US data was again disappointing last night and markets surged back on taper taper. The biggest release was Durable Goods Orders which showed a bounce on seasonal adjustment that appears to have accounted for the bad weather:
New orders for manufactured durable goods in January decreased $2.2 billion or 1.0 percent to $225.0 billion, the U.S. Census Bureau announced today. This decrease, down three of the last four months, followed a 5.3 percent December decrease. Excluding transportation, new orders increased 1.1 percent. Excluding defense, new orders decreased 1.8 percent. Transportation equipment, also down three of the last four months, drove the decrease, $4.0 billion or 5.6 percent to $67.3 billion. This was led by nondefense aircraft and parts, which decreased $3.4 billion.
Much better the the minor fall expected. But that’s where the good news stopped. Weekly Jobless Claims were weak and show a clear taper of their own into a sideways trend (chart from Calculated Risk):
In the week ending February 22, the advance figure for seasonally adjusted initial claims was 348,000, an increase of 14,000 from the previous week’s revised figure of 334,000. The 4-week moving average was 338,250, unchanged from the previous week’s revised average.
The Kansas City Fed manufacturing index came in virtually unchanged at 4 points:
The month-over-month composite index was 4 in February, similar to the reading of 5 in January and up from -3 in December…new orders, employment, and capital expenditures indexes were mostly unchanged.
As a read on next week’s ISM, the regional surveys have been weak (chart from Calculated Risk):
Janet Yellen appeared in Congress again and was a little more dovish. From Goldman Sachs:
BOTTOM LINE: There were few surprises from day two of Chair Yellen’s semi-annual monetary policy testimony before the Senate Banking Committee (originally scheduled for February 13 but delayed due to snow). At the margin, she indicated a bit more concern about the soft recent data, though not to the degree of signaling an end to the QE tapering process.
1. Regarding the recent string of weaker economic data, Chair Yellen briefly deviated from her prepared text during her introductory remarks, and noted that “…a number of data releases have pointed to softer spending than many analysts had expected. Part of that softness may reflect adverse weather conditions, but at this point it is difficult to discern how much.” Responding to a question from Senator Schumer on whether that Fed would cease tapering in light of the recent data, Yellen indicated that “if there’s a significant change in the outlook, certainly we would be open to reconsidering, but I wouldn’t want to jump to conclusions.”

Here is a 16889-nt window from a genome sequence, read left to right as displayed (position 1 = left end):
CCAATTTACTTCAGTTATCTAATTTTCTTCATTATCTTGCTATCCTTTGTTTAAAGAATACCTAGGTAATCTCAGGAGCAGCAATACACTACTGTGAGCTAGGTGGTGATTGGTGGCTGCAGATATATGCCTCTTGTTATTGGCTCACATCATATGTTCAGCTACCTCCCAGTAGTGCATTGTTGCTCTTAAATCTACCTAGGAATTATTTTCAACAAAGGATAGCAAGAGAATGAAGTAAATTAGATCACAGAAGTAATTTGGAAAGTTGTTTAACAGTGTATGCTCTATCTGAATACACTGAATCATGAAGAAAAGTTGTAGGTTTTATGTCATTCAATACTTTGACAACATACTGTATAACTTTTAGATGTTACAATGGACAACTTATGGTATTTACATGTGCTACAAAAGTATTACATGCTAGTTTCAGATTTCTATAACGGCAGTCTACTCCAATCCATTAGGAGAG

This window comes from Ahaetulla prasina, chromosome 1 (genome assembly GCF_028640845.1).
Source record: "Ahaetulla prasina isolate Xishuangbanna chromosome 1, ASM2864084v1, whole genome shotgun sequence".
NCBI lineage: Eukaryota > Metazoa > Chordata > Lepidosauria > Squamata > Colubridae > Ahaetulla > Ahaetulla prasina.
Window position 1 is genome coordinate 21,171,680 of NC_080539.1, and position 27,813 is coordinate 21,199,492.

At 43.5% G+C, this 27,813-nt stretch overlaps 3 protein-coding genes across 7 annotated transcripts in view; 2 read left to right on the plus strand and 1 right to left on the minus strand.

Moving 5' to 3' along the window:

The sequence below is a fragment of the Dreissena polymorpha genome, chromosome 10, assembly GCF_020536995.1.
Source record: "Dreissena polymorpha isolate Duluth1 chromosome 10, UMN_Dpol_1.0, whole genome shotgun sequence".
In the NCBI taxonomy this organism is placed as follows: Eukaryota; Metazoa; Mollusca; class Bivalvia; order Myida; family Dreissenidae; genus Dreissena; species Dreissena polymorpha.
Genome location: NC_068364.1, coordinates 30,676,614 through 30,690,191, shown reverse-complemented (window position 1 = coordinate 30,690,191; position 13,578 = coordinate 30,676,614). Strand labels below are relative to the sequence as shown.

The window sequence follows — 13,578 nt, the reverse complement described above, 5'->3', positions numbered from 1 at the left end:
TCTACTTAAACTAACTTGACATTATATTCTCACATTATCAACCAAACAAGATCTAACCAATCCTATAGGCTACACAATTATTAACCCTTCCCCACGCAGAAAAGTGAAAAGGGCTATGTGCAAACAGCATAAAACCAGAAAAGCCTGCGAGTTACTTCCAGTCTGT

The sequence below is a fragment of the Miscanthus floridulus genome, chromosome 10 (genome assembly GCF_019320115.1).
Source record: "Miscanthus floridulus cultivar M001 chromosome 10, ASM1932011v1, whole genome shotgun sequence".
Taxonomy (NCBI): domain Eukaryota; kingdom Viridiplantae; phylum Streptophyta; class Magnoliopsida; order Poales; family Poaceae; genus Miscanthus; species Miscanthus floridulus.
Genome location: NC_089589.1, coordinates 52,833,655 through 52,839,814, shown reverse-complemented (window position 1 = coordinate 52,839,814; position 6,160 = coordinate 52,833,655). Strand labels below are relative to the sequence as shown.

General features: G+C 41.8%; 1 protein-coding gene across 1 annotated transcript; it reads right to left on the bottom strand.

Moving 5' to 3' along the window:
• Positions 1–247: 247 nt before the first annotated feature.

2. Yellen did not clearly indicate a preference for any specific change to the forward guidance. At different points in time during the Q&A, Yellen suggested several indicators to supplement the unemployment rate in assessing the amount of slack remaining in the labor market, including the number of individuals working part-time for economic reasons, the broader “U-6” measure of unemployment, the long-term unemployment rate, wage inflation, and labor market flows. She declined to provide any quantitative information on her view of what constitutes full employment.
3. On the potential approach to managing the Fed’s expanded balance sheet during monetary policy exit, Yellen stated that “there is no need to bring down the size of our portfolio to tighten monetary policy. We have a range of tools that we can use to raise the level of short-term interest rates at the time the Committee deems appropriate.” This was consistent with past statements from Chairman Bernanke and represents a change from the June 2011 exit strategy principles. We forecast portfolio reinvestments at least until the time the Fed starts increasing the funds rate.
4. When asked about potential imbalances in financial markets due to the stance of monetary policy, Yellen stated that “at this stage I don’t see concerns.” However, consistent with past statements from Federal Reserve officials, she did highlight “pockets of concern,” including underwriting standards in leveraged lending and farmland prices.
The upshot of that mix was taper taper with the US dollar losing most of yesterday’s gain, bonds being bid and yields falling 1%, gold rallying half a percent, the Australian dollar stupidly erasing yesterday’s capex dump:
And in relief to technicians everywhere, the S&P500 finally managed to close at a record high above 1850 (at least it looks like it with 20 minutes to go!).